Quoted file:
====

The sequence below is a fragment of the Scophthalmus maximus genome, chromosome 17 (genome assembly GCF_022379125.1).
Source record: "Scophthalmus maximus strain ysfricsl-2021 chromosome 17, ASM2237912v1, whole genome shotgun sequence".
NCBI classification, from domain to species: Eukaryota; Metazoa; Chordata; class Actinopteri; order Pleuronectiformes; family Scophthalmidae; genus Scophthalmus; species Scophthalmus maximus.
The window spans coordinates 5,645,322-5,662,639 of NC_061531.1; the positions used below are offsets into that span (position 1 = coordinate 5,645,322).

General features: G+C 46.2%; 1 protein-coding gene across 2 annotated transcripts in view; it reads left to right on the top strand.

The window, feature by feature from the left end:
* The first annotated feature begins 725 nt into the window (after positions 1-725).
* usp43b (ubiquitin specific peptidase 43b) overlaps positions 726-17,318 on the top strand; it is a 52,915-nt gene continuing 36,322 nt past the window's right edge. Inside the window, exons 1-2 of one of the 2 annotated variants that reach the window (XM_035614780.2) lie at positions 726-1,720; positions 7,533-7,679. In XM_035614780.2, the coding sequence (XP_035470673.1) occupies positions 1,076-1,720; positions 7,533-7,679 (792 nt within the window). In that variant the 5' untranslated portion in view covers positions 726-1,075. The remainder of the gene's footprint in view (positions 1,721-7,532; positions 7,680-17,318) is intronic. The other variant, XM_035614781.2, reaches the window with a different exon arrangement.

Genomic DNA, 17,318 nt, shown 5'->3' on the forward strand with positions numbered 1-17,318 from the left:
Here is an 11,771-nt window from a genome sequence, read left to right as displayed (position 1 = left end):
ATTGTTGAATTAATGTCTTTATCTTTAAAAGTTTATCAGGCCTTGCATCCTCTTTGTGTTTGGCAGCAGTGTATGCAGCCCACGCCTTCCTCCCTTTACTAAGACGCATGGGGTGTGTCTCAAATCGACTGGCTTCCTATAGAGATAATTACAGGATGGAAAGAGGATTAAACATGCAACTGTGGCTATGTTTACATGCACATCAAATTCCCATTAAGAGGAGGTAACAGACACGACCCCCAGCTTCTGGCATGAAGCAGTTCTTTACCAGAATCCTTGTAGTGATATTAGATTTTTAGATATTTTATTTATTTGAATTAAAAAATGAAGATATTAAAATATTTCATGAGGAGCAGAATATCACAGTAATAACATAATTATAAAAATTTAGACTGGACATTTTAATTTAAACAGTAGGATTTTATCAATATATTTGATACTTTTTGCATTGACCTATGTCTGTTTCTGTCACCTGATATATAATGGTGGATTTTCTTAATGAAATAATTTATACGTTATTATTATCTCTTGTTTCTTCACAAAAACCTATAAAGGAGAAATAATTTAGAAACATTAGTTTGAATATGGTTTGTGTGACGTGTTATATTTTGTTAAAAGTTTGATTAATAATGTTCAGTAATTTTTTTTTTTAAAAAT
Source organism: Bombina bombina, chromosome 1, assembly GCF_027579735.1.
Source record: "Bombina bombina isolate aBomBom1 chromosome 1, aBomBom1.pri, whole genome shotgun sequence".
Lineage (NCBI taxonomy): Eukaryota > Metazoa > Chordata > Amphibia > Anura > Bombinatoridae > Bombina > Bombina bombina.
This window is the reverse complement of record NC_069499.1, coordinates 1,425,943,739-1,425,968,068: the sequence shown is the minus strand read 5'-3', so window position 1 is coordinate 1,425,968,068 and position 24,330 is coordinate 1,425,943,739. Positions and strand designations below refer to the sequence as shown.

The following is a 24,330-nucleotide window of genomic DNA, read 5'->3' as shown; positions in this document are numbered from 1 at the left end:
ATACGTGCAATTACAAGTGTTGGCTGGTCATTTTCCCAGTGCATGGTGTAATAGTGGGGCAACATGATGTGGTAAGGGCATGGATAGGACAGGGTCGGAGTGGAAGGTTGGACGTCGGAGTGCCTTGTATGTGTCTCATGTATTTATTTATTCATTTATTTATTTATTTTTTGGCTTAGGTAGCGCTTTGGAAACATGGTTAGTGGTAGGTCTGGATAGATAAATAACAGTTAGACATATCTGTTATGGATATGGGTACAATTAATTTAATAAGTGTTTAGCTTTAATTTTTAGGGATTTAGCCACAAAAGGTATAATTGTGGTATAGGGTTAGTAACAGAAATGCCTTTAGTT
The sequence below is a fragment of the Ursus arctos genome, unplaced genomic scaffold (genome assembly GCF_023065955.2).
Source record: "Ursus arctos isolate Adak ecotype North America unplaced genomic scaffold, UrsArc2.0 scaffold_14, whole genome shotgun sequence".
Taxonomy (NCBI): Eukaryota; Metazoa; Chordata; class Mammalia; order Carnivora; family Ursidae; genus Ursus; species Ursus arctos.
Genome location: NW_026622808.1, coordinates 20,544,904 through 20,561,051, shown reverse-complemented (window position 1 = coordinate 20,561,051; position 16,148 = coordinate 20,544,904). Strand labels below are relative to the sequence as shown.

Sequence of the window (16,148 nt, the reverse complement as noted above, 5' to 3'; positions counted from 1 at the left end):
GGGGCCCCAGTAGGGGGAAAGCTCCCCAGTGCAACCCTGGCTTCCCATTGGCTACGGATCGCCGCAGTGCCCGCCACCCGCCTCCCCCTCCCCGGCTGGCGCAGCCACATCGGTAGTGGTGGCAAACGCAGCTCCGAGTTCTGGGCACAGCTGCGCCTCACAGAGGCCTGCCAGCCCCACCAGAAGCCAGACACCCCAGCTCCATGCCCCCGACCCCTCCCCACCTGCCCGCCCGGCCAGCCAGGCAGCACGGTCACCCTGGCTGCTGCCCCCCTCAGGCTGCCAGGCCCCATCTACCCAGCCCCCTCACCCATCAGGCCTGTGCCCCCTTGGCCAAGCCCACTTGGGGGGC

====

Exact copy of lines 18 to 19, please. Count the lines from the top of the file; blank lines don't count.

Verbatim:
The sequence below is a fragment of the Ursus arctos genome, unplaced genomic scaffold (genome assembly GCF_023065955.2).
Source record: "Ursus arctos isolate Adak ecotype North America unplaced genomic scaffold, UrsArc2.0 scaffold_14, whole genome shotgun sequence".